by Austin Smith
You have the constitutional right to an impartial, representative jury. The process of jury selection, known as “voir dire,” is designed to ensure you are tried by a jury of your peers. After a panel of prospective jurors, or a “trial jury panel,” is summoned. Both the prosecution and defense attempt to exclude jurors with any bias, overt or internal.
Selection of Trial Jury Panel
Jurors are selected randomly from the population of the area over which the court has jurisdiction. This list is compiled of names from driver’s licenses, DMV (Department of Motor Vehicles) identification cards, and voter registrations. People are randomly selected and placed on a “master list,” and once that list is created, potential jury members are sent a questionnaire. If they are deemed qualified, they are placed on a “qualified jury list” and are notified where and when to show up as part of a trial jury panel.
Voir Dire Process
Jurors can be removed from the panel for a general disqualification, an implied bias, or an actual bias. Eventually a jury of 12 will be selected, unless both defense and prosecution waive that right, in which case the jury may have as few as 6 members.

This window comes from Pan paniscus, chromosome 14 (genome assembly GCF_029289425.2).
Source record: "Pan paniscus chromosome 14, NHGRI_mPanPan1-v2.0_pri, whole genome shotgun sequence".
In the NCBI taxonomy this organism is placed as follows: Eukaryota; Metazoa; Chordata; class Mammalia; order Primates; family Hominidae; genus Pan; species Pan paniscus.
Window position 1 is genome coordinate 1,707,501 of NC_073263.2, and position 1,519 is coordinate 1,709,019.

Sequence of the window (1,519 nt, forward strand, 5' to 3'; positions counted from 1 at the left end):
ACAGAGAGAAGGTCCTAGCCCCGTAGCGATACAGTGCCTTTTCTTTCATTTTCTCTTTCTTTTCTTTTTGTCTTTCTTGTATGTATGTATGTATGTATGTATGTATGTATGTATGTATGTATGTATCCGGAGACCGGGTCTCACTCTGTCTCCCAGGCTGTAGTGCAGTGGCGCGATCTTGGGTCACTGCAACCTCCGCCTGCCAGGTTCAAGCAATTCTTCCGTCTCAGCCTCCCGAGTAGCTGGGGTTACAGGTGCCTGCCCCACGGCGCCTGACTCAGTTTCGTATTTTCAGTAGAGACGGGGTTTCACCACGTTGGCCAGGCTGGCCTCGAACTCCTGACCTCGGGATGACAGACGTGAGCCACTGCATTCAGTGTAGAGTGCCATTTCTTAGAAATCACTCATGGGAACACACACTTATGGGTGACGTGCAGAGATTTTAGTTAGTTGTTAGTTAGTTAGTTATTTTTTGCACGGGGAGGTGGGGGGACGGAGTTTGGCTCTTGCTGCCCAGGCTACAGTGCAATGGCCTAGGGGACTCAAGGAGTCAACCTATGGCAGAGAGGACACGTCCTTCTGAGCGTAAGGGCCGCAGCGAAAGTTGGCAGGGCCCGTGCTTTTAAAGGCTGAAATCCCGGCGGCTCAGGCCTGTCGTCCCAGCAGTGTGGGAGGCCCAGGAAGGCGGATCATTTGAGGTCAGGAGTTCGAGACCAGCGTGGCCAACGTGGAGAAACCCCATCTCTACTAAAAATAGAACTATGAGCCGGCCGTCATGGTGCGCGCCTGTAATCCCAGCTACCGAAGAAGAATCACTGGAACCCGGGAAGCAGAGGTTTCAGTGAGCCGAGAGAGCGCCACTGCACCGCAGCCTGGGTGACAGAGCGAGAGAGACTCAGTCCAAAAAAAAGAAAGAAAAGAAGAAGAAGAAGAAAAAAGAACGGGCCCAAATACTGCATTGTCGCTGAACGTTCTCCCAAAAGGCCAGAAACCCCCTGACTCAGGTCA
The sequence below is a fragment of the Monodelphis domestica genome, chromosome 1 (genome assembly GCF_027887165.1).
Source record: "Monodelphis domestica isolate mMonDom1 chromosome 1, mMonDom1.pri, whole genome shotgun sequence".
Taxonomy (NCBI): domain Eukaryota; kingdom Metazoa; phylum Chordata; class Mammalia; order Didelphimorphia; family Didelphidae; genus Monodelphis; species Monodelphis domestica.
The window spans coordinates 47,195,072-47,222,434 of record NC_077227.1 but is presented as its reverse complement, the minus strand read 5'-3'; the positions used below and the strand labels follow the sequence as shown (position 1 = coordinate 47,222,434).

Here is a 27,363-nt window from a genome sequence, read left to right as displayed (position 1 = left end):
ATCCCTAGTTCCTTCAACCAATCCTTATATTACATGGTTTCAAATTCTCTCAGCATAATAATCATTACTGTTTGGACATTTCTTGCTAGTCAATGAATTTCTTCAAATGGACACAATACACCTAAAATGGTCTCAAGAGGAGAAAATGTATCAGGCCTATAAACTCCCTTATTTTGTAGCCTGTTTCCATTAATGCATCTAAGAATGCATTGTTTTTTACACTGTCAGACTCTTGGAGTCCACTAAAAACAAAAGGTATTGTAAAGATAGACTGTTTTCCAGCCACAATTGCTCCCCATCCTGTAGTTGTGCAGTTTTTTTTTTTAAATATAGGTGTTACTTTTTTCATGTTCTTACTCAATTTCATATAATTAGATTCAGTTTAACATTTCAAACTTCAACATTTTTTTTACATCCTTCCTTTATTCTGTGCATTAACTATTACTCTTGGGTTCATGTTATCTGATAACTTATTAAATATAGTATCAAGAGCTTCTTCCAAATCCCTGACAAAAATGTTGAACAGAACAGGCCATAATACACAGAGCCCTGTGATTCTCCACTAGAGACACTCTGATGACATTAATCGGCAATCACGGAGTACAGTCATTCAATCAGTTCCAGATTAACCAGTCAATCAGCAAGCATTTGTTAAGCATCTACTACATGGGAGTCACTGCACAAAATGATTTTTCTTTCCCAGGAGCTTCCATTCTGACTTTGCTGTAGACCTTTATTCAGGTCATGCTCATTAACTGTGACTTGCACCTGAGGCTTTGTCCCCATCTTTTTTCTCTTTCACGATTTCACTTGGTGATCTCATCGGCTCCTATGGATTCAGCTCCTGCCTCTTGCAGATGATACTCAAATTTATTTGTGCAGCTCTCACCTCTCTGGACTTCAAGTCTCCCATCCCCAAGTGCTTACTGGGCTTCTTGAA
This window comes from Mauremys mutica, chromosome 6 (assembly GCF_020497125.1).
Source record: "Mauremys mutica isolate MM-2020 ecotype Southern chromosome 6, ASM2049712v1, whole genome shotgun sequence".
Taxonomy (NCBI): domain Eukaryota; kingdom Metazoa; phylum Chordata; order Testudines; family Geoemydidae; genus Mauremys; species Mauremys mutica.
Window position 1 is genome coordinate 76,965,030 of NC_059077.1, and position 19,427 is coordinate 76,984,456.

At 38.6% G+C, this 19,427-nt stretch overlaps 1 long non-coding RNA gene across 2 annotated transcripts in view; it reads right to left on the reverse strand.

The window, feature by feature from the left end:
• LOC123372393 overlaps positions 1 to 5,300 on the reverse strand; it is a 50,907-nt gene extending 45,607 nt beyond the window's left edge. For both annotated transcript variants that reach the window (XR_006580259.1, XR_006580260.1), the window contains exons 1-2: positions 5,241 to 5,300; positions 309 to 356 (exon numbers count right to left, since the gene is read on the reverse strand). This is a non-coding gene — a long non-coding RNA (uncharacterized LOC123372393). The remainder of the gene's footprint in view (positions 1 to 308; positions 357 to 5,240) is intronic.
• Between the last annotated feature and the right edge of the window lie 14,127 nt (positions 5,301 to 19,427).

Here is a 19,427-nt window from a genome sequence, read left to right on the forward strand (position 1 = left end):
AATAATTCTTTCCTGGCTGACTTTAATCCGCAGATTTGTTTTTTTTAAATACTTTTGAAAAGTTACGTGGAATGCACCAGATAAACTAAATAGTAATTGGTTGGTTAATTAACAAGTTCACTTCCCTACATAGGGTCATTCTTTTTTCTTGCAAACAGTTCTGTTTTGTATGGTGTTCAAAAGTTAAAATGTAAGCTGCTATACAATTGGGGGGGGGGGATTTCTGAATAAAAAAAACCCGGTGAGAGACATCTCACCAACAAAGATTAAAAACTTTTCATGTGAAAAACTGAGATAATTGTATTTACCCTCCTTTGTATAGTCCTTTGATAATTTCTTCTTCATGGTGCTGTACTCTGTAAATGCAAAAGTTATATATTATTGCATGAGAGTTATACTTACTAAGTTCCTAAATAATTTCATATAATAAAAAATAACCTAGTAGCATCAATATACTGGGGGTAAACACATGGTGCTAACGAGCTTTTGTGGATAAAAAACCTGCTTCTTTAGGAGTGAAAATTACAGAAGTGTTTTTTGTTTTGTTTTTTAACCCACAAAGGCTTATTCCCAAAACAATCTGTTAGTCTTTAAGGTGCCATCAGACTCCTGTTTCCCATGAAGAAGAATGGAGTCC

California judges use three different methods to select jurors for question. With the “jury box” method, 12 prospective jurors are called. Challenges are made to those jurors, and as jurors are ruled out, new prospective jurors take their place. More commonly, though, courts will use the “six-pack” method (see diagram below). 18 prospective jurors are called, with 12 sitting in the jury box and the remaining 6 seated in front of the jury box. Council will pose questions, and when the possible jurors in the jury box are excused, they are immediately replaced by the jurors already present. Rarely, a “struck juror” method is used, where jurors are first individually questioned, then questioned in groups, and finally ranked and seated in the jury box for selection.